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The following discussion is for KPHL, KPNE, KTTN, KABE, KRDG, KILG, KMIV, KACY and surrounding areas. Rest of this afternoon...VFR ceilings overall, although some MVFR ceilings lingering at and near KACY. Some MVFR visibility due to showers will affect mainly KMIV and KACY at times, however a few showers will be near KTTN, KPHL/KPNE to KILG. Northeast to north winds around 15 knots with gusts to 25 knots, with the strongest winds mainly closer to the coast. Tonight...VFR overall, although some MVFR ceilings can occur for a time mainly at KMIV and KACY. Any showers should end in the evening. North to northwest winds diminishing to around 10 knots. Wednesday...VFR with cloud bases at or above 4000 feet. Northwest winds around 10 knots, with some gusts up to 20 knots possible. Outlook... Wednesday night through Sunday...VFR. However, patchy radiational fog cannot be ruled out early Thursday morning at the typical fog- prone terminals (RDG, ABE, MIV) but setup for fog becomes less favorable each successive night as drier air works into the area. Light N winds.
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&& .MARINE...
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Tropical Storm Warning remains in effect for the ocean zones. This should be able to be cancelled sometime tonight. A Gale Warning remains in effect through this evening for Lower Delaware Bay, and a Small Craft Advisory continues for Upper Delaware Bay. Strong wind field from Hurricane Jose extends to our coastal area despite its center at least a few hundred miles off the East Coast. This wind field will weaken from south to north through tonight, therefore headline changes will be needed. The strongest winds, to 30 knots, Wednesday should be over our northern coastal waters however these will diminish through the day. The seas will take some time to subside. Outlook... Wednesday night through Sunday...Seas in our coastal waters will slowly subside in wake of Jose Wednesday night and Thursday. Seas may briefly drop below SCA levels of 5 ft on Thursday. Thereafter, seas should start to increase again to 5-7 ft Friday into the weekend with Jose meandering offshore and then with long-period swells from Hurricane Maria gradually propagating up the eastern seaboard this weekend. Winds vary between N-NW and N-NE and remain below 25 kt thru the outlook period. Rip Currents... Hurricane Jose continues to push powerful swells into the coasts of Delaware and New Jersey through tonight. As a result, there is a High Risk of dangerous rip currents and heavy surf. Significant beach erosion, localized dune overwash and minor damage to piers have been reported today. It will take some time for these large waves/swells to subside and despite the surface wind more northwesterly on Wednesday, conditions look to warrant another High Risk. This will be re- evaluated later this evening. The High Surf Advisory has been extended through late this evening as 8-10 foot breaking waves reach the coast. Jose is expected to stall well offshore through the end of the week and into the weekend. Long-period swells will enhance the risk for the development of dangerous rip currents during this time. The risk may drop to moderate for Thursday-Friday with waves subsiding a bit and winds becoming light. However, long- period swells from Hurricane Maria may arrive this weekend, which could raise the risk to high again.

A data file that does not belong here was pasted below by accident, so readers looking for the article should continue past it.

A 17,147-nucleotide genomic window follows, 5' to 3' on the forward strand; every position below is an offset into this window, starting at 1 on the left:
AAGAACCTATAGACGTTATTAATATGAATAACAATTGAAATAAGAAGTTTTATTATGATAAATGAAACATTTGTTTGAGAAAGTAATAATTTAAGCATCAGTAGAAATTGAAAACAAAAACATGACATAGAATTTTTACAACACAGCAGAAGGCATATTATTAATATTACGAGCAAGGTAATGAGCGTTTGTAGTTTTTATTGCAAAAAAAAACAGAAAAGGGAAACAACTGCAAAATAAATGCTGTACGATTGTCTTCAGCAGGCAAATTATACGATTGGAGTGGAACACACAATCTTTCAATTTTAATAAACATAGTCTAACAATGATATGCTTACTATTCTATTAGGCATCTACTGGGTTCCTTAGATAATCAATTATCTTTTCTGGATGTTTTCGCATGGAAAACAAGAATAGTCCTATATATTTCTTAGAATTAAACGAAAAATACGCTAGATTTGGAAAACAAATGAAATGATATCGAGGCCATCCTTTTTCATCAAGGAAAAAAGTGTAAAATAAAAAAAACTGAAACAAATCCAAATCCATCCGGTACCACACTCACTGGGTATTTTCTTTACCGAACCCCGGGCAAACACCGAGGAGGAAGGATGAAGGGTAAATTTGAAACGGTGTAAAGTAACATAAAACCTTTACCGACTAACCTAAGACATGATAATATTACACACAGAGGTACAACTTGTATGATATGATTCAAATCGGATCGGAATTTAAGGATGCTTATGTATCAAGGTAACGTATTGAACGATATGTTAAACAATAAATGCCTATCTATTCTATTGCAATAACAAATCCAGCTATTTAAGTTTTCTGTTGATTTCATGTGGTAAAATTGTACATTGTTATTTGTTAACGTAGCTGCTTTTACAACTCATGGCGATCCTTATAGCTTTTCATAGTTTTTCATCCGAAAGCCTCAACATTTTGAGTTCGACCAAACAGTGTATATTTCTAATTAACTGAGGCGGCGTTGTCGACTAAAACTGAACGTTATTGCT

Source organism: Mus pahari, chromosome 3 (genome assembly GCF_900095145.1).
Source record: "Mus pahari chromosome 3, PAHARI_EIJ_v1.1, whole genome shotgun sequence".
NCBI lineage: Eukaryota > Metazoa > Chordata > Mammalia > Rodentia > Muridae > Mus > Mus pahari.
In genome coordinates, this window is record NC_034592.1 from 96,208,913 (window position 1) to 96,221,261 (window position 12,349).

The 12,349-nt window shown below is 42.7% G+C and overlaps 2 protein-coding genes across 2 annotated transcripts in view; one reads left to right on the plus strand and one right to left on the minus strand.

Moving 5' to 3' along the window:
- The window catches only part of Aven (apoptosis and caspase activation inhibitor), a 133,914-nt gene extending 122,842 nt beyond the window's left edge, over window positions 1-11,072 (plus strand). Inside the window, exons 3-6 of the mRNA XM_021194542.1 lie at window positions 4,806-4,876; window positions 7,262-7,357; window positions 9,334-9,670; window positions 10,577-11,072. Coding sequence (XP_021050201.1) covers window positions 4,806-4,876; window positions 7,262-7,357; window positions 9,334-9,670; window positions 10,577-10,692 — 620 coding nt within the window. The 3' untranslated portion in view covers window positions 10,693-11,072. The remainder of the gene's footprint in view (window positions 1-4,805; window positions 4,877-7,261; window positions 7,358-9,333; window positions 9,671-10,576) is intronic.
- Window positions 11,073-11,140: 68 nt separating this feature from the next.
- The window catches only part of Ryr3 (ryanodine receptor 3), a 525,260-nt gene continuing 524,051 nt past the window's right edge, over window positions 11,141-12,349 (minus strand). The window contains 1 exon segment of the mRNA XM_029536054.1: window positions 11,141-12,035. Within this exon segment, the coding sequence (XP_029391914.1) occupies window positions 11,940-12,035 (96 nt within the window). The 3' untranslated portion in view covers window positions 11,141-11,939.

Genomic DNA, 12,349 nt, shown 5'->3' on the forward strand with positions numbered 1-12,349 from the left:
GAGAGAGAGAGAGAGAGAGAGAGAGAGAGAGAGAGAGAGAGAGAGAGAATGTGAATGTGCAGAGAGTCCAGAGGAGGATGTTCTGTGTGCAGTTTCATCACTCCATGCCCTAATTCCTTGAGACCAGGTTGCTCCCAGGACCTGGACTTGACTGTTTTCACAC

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&& .TIDES/COASTAL FLOODING...
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The Coastal Flood Warning remains in effect for the upcoming high tide cycle this evening along the NJ and DE coast and along the DE Bay. A Coastal Flood Advisory remains in effect tonight for New Castle County and Salem County. Things to monitor for this evening: The ETSS has had the best performance thus far with this morning`s high tide and with the current low tide this afternoon. This model brings Philadelphia close to minor threshold for tidal flooding, close to moderate for Reedy Point, and close to major for Lewes. We may need to upgrade to a warning for New Castle County and Salem County for tonight but will wait to see how water levels respond at low tide (i.e., if water is able to drain out the bay) around 6 PM. Minor tidal flooding will likely linger into Wednesday and perhaps into Thursday.
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&& .EQUIPMENT... KSMQ observations are not being sent out. There is a comms problem and technicians are on site this afternoon to troubleshoot. && .PHI WATCHES/WARNINGS/ADVISORIES...
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PA...None. NJ...Coastal Flood Warning until 1 AM EDT Wednesday for NJZ012>014- 020>027. High Surf Advisory until 10 PM EDT this evening for NJZ014- 024>026. Coastal Flood Advisory from 9 PM this evening to 1 AM EDT Wednesday for NJZ016. DE...Coastal Flood Warning until 1 AM EDT Wednesday for DEZ002>004. High Surf Advisory until 10 PM EDT this evening for DEZ004. Coastal Flood Advisory from 9 PM this evening to 1 AM EDT Wednesday for DEZ001. MD...None. MARINE...Tropical Storm Warning for ANZ450>455. Small Craft Advisory until 6 AM EDT Wednesday for ANZ430. Gale Warning until 11 PM EDT this evening for ANZ431.
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&& $$ Synopsis...Klein Near Term...Gorse Short Term...Gorse Long Term...Klein Aviation...Gorse/Klein Marine...Gorse/Klein Tides/Coastal Flooding...Klein Equipment...Staff